OpenCL goes beyond Apple
OpenCL specification, an open industry standard for 3D graphics and computer audio that started as an Apple proposal but has gained many supporters, has been ratified.
On Tuesday, an industry consortium ratified the OpenCL 1.0 specification, a standard that started as an Apple proposal but has gained many supporters, including graphics chip companies Nvidia and Advanced Micro Devices.
OpenCL, or Open Computing Language, is essentially an open industry standard for 3D graphics and computer audio and is meant to extend the capabilities of the graphics processing unit (GPU).
Not surprisingly, graphics chip companies have been quick to pick it up, including Nvidia and AMD's ATI graphics unit, which both made separate announcements Tuesday, along with the broader announcement from The Khronos Group consortium.
OpenCL has been developed on Nvidia GPUs and the company was one of the first to show working OpenCL. Nvidia is the graphics chip supplier for Apple's MacBooks.
Other computer graphics-related companies supporting OpenCL include Imagination Technologies and ARM. The complete list is long and includes 3DLABS, Broadcom, Electronic Arts, Freescale, IBM, Intel, Nokia, Samsung, and Texas Instruments.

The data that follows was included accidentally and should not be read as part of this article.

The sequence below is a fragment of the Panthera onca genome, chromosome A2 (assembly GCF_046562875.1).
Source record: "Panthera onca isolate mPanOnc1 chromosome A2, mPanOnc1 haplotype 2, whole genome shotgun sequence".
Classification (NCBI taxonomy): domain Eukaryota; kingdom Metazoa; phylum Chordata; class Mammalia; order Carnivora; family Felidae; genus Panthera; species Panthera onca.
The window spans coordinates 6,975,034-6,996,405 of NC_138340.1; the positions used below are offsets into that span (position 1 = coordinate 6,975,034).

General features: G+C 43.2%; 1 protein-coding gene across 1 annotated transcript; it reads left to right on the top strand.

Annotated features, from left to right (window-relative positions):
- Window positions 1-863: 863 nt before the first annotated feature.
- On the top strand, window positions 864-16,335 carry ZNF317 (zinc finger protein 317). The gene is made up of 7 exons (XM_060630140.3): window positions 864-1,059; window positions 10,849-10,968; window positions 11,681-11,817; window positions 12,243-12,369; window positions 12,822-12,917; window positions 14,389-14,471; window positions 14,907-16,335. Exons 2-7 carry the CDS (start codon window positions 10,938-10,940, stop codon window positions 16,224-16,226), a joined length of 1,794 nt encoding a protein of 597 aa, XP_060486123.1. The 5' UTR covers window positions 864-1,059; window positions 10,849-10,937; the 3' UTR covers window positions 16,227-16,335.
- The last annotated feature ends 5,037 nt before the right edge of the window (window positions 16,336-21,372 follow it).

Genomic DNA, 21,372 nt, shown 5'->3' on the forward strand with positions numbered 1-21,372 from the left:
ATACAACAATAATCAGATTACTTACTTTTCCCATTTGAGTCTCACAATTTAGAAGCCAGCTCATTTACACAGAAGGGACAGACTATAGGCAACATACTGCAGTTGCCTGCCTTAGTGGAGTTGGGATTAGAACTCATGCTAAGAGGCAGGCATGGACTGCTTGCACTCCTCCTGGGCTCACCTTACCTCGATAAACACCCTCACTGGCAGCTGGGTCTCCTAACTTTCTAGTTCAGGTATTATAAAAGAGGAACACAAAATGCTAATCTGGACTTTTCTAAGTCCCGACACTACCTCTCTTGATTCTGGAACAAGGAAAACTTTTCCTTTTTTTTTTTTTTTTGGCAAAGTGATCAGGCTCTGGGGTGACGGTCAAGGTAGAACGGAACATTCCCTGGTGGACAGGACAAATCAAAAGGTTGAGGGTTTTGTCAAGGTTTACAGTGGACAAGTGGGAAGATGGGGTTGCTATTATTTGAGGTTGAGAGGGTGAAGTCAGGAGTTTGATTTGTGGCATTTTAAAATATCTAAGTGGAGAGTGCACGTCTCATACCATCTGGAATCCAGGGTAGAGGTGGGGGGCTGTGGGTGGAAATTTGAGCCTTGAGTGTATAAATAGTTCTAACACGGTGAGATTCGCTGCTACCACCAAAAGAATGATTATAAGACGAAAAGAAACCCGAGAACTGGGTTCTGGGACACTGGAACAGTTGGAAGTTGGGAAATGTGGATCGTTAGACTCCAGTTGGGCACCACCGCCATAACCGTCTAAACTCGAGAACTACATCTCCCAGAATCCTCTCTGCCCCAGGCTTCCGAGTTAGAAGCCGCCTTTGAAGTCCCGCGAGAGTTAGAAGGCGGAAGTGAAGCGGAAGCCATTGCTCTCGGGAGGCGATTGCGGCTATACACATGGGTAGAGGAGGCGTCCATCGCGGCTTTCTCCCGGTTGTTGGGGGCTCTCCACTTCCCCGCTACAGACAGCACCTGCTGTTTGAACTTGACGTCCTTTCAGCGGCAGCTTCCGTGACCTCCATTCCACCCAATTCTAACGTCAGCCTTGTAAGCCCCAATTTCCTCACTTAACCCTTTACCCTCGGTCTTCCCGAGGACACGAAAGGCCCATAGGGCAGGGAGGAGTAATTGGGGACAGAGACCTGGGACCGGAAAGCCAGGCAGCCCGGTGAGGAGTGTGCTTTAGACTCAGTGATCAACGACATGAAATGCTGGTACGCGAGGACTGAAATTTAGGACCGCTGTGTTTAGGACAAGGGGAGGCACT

The language itself--based on the C programming language--is designed for programming parallel computing across both GPUs and CPUs (central processing units). Apple proposed OpenCL in June for standardization work, targeting Mac OS 10.6 "Snow Leopard."
Apple's goal for Snow Leopard is to let any application tap into the prodigious parallel computing capabilities of GPUs, which integrate hundreds of computing cores.
"We are excited about the industry-wide support for OpenCL," said Bertrand Serlet, Apple's senior vice president of Software Engineering, in a statement. "Apple developed OpenCL so that any application in Snow Leopard, the next major version of Mac OS X, can harness an amazing amount of computing power previously available only to graphics applications."
AMD, which supplies both CPUs and GPUs, is well situated to exploit OpenCL. "The potential benefits of having applications run on both the CPU and GPU within a system are enormous," said Rick Bergman, senior vice president and general manager, Graphics Products Group, AMD, in a statement. "Unfortunately, up until now programmers could only choose proprietary programming languages that limited their ability to write vendor-neutral, cross-platform applications. With today's ratification of OpenCL 1.0, I'm happy to say those days are over."